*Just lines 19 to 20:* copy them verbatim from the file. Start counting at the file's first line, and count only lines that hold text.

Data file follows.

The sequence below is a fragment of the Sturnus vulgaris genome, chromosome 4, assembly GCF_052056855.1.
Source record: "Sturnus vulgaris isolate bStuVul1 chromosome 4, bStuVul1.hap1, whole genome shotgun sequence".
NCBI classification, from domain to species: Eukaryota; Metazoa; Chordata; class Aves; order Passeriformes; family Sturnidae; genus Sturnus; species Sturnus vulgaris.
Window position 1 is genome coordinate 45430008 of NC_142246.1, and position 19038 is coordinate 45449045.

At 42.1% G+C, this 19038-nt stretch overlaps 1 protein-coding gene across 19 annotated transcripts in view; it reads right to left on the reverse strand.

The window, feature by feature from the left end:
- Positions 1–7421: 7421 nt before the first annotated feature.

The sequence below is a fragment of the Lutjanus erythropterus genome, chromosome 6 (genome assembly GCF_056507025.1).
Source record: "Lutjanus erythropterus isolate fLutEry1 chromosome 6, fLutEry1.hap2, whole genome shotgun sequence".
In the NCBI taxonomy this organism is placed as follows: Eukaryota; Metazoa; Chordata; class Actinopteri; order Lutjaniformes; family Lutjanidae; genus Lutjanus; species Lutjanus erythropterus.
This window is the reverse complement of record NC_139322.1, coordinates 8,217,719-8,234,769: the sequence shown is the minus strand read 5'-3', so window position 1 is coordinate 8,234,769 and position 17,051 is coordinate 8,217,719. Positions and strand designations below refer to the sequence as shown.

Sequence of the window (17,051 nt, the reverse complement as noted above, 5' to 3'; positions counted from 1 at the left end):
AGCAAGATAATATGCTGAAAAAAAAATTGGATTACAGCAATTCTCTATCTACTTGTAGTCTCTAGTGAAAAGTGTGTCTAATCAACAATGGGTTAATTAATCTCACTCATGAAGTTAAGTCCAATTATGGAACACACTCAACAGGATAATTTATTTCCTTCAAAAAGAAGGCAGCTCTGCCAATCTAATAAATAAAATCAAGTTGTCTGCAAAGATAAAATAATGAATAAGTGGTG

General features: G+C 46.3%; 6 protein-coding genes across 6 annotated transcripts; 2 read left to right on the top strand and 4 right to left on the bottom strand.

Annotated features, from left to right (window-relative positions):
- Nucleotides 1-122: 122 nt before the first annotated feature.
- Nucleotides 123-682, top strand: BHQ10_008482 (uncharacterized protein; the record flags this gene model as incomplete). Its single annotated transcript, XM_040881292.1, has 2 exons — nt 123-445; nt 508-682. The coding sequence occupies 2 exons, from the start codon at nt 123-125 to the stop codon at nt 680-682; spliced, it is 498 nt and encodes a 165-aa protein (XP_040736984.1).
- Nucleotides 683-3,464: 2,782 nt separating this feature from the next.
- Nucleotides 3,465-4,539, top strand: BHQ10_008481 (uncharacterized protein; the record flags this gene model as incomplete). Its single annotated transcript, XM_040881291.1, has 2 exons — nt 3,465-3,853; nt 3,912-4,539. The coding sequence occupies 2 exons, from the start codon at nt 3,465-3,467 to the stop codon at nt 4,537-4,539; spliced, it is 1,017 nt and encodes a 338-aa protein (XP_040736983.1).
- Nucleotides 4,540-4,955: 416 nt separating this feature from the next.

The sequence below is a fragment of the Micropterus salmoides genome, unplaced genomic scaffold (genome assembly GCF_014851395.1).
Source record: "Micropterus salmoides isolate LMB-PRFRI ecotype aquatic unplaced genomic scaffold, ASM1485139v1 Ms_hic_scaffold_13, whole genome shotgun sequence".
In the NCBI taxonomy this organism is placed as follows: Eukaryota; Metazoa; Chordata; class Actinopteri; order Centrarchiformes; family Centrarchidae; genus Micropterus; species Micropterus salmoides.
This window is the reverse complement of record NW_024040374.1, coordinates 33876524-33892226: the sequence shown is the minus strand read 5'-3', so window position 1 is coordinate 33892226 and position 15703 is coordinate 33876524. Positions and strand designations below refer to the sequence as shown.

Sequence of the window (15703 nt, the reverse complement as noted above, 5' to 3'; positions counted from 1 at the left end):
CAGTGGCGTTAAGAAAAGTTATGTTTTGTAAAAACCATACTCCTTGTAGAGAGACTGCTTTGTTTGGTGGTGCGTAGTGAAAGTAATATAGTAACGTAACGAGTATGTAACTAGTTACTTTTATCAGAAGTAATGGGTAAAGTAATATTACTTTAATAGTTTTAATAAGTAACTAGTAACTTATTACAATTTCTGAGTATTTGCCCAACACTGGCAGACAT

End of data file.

- Nucleotides 3,465-4,539, top strand: BHQ10_008481 (uncharacterized protein; the record flags this gene model as incomplete). Its single annotated transcript, XM_040881291.1, has 2 exons — nt 3,465-3,853; nt 3,912-4,539. The coding sequence occupies 2 exons, from the start codon at nt 3,465-3,467 to the stop codon at nt 4,537-4,539; spliced, it is 1,017 nt and encodes a 338-aa protein (XP_040736983.1).
- Nucleotides 4,540-4,955: 416 nt separating this feature from the next.